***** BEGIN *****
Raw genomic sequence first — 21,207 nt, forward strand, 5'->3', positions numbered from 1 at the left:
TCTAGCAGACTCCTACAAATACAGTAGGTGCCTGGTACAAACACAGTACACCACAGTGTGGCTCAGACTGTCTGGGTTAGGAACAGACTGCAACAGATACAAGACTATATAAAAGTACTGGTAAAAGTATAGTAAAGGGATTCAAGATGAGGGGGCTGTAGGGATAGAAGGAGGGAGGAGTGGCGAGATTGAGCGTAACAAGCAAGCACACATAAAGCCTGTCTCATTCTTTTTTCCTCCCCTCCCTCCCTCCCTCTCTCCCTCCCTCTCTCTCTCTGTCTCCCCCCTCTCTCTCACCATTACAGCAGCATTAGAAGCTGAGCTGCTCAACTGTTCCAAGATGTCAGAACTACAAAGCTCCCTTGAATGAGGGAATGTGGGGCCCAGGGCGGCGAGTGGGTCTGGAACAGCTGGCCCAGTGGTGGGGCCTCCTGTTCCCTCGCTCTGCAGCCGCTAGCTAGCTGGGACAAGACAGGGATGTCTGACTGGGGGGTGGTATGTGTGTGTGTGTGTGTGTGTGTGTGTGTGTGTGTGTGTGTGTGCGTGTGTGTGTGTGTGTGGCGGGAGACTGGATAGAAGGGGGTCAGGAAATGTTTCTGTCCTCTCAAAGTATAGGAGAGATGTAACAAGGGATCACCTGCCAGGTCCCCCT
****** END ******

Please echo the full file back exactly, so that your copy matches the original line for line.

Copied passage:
Raw genomic sequence first — 21,207 nt, forward strand, 5'->3', positions numbered from 1 at the left:
TCTAGCAGACTCCTACAAATACAGTAGGTGCCTGGTACAAACACAGTACACCACAGTGTGGCTCAGACTGTCTGGGTTAGGAACAGACTGCAACAGATACAAGACTATATAAAAGTACTGGTAAAAGTATAGTAAAGGGATTCAAGATGAGGGGGCTGTAGGGATAGAAGGAGGGAGGAGTGGCGAGATTGAGCGTAACAAGCAAGCACACATAAAGCCTGTCTCATTCTTTTTTCCTCCCCTCCCTCCCTCCCTCTCTCCCTCCCTCTCTCTCTCTGTCTCCCCCCTCTCTCTCACCATTACAGCAGCATTAGAAGCTGAGCTGCTCAACTGTTCCAAGATGTCAGAACTACAAAGCTCCCTTGAATGAGGGAATGTGGGGCCCAGGGCGGCGAGTGGGTCTGGAACAGCTGGCCCAGTGGTGGGGCCTCCTGTTCCCTCGCTCTGCAGCCGCTAGCTAGCTGGGACAAGACAGGGATGTCTGACTGGGGGGTGGTATGTGTGTGTGTGTGTGTGTGTGTGTGTGTGTGTGTGTGTGTGTGCGTGTGTGTGTGTGTGTGGCGGGAGACTGGATAGAAGGGGGTCAGGAAATGTTTCTGTCCTCTCAAAGTATAGGAGAGATGTAACAAGGGATCACCTGCCAGGTCCCCCT